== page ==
In Somalia, an international delegation has met with the Islamic group that seized control of the capital Mogadishu on June 5.
The team is comprised of 30 diplomats and experts from the European Union, African Union, Arab League and the East African Governmental Authority on Development.
Journalist Mohamed Duor says, Islamic leaders were eager to present themselves to the delegation as an established government, and have invited aid agencies and non-governmental organizations to return to areas under there control.
"It was the first time an international delegation has come here and met with one voice [the] Islamic authorities, civil society, business community," he said. "Somalis' hope is that a meeting will happen in Khartoum on the 14th July, but they must work with the government."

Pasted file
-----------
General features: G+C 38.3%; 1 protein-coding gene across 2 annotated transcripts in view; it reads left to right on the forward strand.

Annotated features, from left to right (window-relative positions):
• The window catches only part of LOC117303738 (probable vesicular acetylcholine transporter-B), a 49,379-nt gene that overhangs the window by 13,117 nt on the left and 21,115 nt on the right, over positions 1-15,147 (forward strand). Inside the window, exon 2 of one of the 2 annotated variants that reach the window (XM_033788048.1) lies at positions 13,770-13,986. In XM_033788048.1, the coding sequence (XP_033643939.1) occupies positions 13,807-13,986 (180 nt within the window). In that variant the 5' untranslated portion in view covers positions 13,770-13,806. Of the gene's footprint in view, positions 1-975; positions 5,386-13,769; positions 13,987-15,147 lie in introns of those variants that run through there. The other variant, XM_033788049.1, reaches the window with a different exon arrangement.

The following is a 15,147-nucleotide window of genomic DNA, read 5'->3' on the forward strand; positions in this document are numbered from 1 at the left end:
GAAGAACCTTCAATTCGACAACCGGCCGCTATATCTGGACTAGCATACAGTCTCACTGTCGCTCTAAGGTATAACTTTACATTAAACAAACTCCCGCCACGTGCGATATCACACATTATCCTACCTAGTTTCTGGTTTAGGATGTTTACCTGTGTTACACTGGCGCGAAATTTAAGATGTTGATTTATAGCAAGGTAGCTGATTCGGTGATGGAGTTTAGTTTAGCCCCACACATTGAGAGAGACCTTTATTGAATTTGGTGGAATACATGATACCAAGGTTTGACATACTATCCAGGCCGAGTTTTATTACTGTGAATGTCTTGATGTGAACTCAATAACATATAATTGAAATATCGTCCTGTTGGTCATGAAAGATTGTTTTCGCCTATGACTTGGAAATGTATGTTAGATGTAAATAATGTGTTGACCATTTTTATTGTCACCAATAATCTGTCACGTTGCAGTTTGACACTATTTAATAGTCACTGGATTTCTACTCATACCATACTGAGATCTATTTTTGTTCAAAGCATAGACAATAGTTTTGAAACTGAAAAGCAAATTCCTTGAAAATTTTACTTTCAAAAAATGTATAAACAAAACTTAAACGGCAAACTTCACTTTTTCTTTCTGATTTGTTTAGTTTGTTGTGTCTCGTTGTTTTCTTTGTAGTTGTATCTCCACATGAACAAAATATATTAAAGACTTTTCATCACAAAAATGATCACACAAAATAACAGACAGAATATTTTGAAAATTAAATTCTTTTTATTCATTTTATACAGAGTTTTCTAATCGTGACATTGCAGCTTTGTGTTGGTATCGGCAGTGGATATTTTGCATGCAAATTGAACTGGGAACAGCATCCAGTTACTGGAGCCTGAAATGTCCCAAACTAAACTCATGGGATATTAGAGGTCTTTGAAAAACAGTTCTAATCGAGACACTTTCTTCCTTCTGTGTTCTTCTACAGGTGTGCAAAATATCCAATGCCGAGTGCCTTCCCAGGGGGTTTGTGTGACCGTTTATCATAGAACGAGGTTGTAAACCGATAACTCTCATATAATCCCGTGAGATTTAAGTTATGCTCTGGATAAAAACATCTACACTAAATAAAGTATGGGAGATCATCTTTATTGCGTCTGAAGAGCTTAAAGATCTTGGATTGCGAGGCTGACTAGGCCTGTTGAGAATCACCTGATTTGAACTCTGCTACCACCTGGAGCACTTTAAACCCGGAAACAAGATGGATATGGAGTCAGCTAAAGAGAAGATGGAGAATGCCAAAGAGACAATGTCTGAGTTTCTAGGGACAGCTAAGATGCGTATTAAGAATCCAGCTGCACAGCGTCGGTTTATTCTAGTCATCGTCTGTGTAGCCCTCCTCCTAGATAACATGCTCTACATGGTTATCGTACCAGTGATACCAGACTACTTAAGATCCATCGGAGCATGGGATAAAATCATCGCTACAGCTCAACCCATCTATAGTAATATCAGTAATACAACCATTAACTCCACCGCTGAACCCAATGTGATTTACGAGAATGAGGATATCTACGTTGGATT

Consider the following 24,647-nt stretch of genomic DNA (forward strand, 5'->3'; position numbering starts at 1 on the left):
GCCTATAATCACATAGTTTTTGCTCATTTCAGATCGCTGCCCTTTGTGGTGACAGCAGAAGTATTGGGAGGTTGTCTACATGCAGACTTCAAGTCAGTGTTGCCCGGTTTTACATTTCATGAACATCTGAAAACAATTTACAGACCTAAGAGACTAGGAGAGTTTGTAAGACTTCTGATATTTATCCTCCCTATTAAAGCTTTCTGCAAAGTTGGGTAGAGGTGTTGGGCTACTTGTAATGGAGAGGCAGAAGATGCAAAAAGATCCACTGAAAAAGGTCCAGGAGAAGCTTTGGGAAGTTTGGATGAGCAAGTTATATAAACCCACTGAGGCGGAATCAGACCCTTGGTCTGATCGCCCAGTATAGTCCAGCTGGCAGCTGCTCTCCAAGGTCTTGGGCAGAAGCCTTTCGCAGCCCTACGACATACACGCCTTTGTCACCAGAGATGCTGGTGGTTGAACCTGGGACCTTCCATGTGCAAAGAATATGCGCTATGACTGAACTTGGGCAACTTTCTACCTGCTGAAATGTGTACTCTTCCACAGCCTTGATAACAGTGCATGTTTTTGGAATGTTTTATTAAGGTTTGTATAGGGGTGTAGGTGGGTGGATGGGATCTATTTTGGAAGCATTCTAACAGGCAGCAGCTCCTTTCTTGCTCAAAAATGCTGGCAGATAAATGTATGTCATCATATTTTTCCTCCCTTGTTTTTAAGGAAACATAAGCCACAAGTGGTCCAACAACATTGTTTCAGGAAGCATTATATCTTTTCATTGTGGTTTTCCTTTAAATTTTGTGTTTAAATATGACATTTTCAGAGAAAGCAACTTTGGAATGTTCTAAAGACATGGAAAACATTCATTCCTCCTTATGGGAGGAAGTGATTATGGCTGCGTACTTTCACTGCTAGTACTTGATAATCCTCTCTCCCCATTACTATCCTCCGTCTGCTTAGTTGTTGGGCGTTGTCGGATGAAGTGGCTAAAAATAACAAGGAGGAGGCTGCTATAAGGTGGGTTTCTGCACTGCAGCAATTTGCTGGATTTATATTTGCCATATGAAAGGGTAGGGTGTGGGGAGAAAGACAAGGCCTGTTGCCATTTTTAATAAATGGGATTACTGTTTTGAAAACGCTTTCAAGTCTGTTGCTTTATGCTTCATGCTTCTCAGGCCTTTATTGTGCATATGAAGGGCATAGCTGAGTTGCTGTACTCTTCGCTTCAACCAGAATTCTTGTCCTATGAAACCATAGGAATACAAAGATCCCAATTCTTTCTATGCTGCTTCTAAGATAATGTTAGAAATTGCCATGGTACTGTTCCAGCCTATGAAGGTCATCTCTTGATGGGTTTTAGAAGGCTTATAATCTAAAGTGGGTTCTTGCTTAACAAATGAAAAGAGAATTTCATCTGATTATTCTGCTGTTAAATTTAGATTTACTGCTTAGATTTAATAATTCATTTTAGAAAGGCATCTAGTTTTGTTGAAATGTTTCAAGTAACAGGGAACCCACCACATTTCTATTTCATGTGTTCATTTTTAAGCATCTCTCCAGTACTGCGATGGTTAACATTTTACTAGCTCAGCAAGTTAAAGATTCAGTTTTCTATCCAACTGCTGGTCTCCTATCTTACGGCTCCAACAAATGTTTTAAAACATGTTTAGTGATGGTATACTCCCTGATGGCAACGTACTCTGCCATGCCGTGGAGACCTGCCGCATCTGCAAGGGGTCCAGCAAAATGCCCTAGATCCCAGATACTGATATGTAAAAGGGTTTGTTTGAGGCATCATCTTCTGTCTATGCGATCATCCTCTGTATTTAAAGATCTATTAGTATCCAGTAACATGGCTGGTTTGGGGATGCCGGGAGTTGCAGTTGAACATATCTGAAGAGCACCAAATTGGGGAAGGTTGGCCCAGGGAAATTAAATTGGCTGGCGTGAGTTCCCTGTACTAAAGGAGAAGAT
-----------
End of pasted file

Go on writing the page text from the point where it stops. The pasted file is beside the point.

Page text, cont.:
The internationally-backed interim government of Somalia and the Islamist leaders met last month, and are to meet again next week in Sudan.
On Wednesday, the international delegation met with the interim government, which is headquartered in Baidoa, nearly 300 kilometers northwest of Mogadishu.
The interim government asked for a foreign peacekeeping force to stabilize the country, a move strongly opposed by Islamic leaders.
The Islamic leaders from a group called, the Supreme Islamic Council of Courts, has imposed Sharia law in territories under its control, and has said that failure to attend Muslim calls for prayers is an offense punishable by death.
Somalia has seen more than a decade of lawlessness and civil war since the joint U.N. and U.S. coalition was forced to abandon a peacekeeping mission in 1995.